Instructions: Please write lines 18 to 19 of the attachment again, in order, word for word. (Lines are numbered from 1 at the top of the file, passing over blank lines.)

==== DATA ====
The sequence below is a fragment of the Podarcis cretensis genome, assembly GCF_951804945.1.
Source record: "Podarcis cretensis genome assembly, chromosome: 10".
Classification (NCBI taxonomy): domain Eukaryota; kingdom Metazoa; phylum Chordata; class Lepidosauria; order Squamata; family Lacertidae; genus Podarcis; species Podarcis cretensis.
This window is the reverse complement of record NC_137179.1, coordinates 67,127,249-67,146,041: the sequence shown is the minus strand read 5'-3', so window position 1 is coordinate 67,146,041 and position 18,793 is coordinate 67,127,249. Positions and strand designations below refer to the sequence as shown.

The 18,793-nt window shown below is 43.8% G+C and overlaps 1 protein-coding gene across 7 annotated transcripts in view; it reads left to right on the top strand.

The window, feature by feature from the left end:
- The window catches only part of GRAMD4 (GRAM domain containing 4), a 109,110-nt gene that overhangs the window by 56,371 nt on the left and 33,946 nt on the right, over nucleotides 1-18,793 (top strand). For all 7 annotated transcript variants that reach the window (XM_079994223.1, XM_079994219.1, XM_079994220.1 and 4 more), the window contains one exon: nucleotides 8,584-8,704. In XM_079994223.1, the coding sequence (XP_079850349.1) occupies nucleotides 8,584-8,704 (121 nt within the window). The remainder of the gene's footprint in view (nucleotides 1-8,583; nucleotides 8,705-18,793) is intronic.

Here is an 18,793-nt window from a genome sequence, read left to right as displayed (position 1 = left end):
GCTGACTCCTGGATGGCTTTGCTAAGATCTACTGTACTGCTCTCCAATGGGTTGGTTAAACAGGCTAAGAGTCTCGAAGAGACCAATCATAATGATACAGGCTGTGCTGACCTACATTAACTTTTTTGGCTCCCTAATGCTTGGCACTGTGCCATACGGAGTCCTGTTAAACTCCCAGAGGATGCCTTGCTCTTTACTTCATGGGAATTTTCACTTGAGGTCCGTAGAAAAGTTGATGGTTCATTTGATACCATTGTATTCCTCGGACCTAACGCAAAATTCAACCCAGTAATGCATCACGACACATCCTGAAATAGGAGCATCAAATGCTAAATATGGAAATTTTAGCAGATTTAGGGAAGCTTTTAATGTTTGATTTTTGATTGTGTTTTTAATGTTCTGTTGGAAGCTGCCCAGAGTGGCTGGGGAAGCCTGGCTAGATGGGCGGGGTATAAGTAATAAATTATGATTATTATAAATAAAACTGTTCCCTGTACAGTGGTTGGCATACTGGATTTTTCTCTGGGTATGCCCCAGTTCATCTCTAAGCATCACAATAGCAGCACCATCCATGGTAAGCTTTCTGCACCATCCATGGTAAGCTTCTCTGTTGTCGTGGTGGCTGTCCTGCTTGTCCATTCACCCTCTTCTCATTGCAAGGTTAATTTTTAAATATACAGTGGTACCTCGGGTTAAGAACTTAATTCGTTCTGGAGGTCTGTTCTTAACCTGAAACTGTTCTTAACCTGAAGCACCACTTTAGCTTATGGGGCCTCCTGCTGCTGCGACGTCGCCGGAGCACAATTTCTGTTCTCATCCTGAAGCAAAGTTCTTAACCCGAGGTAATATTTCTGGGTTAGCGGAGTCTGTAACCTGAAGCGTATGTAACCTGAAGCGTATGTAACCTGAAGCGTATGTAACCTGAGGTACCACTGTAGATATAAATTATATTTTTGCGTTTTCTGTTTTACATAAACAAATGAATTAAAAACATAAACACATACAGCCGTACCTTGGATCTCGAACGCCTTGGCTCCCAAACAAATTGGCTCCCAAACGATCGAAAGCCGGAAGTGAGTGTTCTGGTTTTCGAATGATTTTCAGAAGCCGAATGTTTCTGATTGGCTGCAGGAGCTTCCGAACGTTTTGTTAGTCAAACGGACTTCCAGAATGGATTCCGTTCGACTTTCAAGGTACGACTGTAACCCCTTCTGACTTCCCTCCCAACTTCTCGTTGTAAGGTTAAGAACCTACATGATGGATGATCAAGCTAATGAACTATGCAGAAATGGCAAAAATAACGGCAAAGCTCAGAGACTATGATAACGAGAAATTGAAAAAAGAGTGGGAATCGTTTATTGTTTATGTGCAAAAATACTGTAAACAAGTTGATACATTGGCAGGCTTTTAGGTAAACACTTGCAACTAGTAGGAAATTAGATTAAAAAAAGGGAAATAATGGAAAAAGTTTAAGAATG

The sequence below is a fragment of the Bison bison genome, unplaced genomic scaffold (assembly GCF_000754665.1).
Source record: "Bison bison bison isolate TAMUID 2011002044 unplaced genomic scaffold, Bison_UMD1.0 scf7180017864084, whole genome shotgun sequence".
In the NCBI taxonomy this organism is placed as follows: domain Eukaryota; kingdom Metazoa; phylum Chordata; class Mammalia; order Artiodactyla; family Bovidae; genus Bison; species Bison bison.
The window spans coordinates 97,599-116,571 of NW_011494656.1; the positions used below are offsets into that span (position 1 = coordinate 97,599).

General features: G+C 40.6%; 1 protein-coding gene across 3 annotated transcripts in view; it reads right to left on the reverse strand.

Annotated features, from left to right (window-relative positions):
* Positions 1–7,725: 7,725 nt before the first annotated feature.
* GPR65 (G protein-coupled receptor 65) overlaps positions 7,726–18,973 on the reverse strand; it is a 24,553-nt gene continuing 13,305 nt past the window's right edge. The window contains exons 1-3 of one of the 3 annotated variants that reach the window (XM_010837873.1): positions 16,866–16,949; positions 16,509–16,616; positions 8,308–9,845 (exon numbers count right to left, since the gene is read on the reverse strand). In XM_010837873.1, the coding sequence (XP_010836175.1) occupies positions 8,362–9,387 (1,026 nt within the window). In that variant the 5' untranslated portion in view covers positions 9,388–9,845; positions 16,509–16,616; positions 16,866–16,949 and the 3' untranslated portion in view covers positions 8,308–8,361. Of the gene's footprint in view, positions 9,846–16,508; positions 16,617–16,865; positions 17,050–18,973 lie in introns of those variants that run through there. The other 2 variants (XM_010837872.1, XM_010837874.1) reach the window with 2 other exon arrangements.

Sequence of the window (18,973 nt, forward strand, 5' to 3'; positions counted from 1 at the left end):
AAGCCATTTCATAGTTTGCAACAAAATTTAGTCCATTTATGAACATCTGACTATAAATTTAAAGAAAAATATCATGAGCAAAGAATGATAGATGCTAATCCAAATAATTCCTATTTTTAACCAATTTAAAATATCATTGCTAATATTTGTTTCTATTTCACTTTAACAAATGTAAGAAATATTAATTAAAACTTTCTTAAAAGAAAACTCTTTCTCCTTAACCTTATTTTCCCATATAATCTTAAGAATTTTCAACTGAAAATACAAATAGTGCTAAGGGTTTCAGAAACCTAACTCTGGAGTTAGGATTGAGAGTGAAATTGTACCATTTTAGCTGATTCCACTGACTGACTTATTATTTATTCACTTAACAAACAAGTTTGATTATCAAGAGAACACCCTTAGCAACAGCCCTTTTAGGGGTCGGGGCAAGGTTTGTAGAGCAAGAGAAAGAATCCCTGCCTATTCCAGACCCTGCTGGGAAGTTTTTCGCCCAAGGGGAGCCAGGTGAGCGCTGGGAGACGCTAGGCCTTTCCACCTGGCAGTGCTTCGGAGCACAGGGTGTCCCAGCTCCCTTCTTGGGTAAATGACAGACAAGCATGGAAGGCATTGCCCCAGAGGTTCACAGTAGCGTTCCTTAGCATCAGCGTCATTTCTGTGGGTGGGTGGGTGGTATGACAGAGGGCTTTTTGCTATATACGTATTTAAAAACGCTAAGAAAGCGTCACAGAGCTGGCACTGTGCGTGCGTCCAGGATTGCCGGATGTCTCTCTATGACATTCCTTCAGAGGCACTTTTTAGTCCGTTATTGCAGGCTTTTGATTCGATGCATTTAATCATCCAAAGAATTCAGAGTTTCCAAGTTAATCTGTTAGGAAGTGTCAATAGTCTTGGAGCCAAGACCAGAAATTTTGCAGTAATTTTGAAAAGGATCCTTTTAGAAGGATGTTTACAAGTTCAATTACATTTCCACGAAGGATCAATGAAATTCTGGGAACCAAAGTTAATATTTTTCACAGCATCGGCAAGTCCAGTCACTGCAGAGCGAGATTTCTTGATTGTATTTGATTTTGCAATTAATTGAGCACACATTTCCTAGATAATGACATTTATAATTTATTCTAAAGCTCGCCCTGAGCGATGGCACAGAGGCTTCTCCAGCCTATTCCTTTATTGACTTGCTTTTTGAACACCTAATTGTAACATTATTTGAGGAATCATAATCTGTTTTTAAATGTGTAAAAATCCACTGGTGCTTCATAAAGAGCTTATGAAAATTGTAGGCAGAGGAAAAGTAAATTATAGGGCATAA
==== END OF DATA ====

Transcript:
Sequence of the window (18,973 nt, forward strand, 5' to 3'; positions counted from 1 at the left end):
AAGCCATTTCATAGTTTGCAACAAAATTTAGTCCATTTATGAACATCTGACTATAAATTTAAAGAAAAATATCATGAGCAAAGAATGATAGATGCTAATCCAAATAATTCCTATTTTTAACCAATTTAAAATATCATTGCTAATATTTGTTTCTATTTCACTTTAACAAATGTAAGAAATATTAATTAAAACTTTCTTAAAAGAAAACTCTTTCTCCTTAACCTTATTTTCCCATATAATCTTAAGAATTTTCAACTGAAAATACAAATAGTGCTAAGGGTTTCAGAAACCTAACTCTGGAGTTAGGATTGAGAGTGAAATTGTACCATTTTAGCTGATTCCACTGACTGACTTATTATTTATTCACTTAACAAACAAGTTTGATTATCAAGAGAACACCCTTAGCAACAGCCCTTTTAGGGGTCGGGGCAAGGTTTGTAGAGCAAGAGAAAGAATCCCTGCCTATTCCAGACCCTGCTGGGAAGTTTTTCGCCCAAGGGGAGCCAGGTGAGCGCTGGGAGACGCTAGGCCTTTCCACCTGGCAGTGCTTCGGAGCACAGGGTGTCCCAGCTCCCTTCTTGGGTAAATGACAGACAAGCATGGAAGGCATTGCCCCAGAGGTTCACAGTAGCGTTCCTTAGCATCAGCGTCATTTCTGTGGGTGGGTGGGTGGTATGACAGAGGGCTTTTTGCTATATACGTATTTAAAAACGCTAAGAAAGCGTCACAGAGCTGGCACTGTGCGTGCGTCCAGGATTGCCGGATGTCTCTCTATGACATTCCTTCAGAGGCACTTTTTAGTCCGTTATTGCAGGCTTTTGATTCGATGCATTTAATCATCCAAAGAATTCAGAGTTTCCAAGTTAATCTGTTAGGAAGTGTCAATAGTCTTGGAGCCAAGACCAGAAATTTTGCAGTAATTTTGAAAAGGATCCTTTTAGAAGGATGTTTACAAGTTCAATTACATTTCCACGAAGGATCAATGAAATTCTGGGAACCAAAGTTAATATTTTTCACAGCATCGGCAAGTCCAGTCACTGCAGAGCGAGATTTCTTGATTGTATTTGATTTTGCAATTAATTGAGCACACATTTCCTAGATAATGACATTTATAATTTATTCTAAAGCTCGCCCTGAGCGATGGCACAGAGGCTTCTCCAGCCTATTCCTTTATTGACTTGCTTTTTGAACACCTAATTGTAACATTATTTGAGGAATCATAATCTGTTTTTAAATGTGTAAAAATCCACTGGTGCTTCATAAAGAGCTTATGAAAATTGTAGGCAGAGGAAAAGTAAATTATAGGGCATAA